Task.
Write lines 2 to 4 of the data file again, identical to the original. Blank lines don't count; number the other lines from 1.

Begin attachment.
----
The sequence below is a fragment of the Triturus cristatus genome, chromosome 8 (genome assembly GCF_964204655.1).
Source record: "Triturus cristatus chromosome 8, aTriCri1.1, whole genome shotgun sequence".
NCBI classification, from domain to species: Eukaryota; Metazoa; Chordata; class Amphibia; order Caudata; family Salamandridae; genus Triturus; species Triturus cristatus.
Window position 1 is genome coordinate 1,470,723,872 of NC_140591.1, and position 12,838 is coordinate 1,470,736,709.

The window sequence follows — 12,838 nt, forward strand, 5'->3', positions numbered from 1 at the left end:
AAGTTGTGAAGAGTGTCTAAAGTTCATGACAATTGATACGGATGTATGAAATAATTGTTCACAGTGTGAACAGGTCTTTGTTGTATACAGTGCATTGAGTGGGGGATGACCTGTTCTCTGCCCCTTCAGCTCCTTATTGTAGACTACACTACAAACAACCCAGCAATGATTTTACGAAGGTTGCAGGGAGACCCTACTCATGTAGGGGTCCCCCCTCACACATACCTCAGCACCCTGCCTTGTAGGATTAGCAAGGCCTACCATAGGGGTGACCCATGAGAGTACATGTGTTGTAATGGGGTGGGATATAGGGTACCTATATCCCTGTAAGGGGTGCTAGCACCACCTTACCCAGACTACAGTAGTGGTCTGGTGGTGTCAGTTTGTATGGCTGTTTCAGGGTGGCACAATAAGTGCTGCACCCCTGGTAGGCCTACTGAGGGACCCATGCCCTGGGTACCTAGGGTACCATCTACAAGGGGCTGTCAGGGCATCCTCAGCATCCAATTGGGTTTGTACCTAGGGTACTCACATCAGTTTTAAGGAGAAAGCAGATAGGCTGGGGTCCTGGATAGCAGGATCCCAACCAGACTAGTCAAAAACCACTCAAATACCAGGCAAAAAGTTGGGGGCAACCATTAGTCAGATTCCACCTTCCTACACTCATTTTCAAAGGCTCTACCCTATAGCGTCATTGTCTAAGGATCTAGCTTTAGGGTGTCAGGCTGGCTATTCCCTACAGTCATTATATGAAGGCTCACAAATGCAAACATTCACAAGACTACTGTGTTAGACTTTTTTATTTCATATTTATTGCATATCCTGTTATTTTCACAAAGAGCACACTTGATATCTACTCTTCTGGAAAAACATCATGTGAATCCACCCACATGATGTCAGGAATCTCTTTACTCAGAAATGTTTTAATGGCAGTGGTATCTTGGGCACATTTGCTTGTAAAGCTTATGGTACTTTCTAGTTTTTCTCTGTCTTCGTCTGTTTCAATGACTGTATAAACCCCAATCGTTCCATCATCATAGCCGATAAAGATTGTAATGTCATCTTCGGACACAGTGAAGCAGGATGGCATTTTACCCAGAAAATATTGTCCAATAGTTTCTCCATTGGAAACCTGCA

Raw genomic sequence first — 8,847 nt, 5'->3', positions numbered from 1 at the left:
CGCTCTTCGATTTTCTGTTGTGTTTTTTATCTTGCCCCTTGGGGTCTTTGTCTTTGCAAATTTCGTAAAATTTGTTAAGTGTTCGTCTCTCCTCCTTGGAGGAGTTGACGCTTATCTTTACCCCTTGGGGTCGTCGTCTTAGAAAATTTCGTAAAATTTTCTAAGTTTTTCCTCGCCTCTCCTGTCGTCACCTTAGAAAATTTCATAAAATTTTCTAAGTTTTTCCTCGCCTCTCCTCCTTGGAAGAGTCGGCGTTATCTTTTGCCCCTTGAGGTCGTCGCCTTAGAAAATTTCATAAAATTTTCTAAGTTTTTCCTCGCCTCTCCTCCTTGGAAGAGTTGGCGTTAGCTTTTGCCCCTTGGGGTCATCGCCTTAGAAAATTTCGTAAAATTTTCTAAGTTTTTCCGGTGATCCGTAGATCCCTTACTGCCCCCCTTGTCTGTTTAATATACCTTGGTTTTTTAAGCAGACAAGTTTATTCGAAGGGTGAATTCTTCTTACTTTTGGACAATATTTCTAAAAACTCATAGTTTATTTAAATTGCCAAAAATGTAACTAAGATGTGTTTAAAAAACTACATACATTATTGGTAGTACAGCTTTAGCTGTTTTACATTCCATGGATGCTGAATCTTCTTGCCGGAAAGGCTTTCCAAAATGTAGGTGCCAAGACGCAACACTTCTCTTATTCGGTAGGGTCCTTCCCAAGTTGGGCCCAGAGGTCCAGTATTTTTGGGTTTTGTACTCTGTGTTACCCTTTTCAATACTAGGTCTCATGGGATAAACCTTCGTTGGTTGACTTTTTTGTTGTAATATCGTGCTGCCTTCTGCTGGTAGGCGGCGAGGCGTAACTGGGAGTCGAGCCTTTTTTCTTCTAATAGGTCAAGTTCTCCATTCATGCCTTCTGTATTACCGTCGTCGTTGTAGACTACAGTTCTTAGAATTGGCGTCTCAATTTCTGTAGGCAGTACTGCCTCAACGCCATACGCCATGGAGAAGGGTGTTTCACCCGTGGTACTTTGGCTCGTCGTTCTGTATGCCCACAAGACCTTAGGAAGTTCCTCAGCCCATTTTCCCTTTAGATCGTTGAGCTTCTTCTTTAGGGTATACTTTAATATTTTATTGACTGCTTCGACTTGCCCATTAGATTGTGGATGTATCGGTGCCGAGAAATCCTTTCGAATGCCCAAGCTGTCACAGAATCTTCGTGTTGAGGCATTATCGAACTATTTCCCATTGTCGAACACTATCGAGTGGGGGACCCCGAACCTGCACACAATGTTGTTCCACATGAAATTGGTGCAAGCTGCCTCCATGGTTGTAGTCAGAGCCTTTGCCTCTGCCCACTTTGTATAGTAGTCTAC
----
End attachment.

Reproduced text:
Source record: "Triturus cristatus chromosome 8, aTriCri1.1, whole genome shotgun sequence".
NCBI classification, from domain to species: Eukaryota; Metazoa; Chordata; class Amphibia; order Caudata; family Salamandridae; genus Triturus; species Triturus cristatus.
Window position 1 is genome coordinate 1,470,723,872 of NC_140591.1, and position 12,838 is coordinate 1,470,736,709.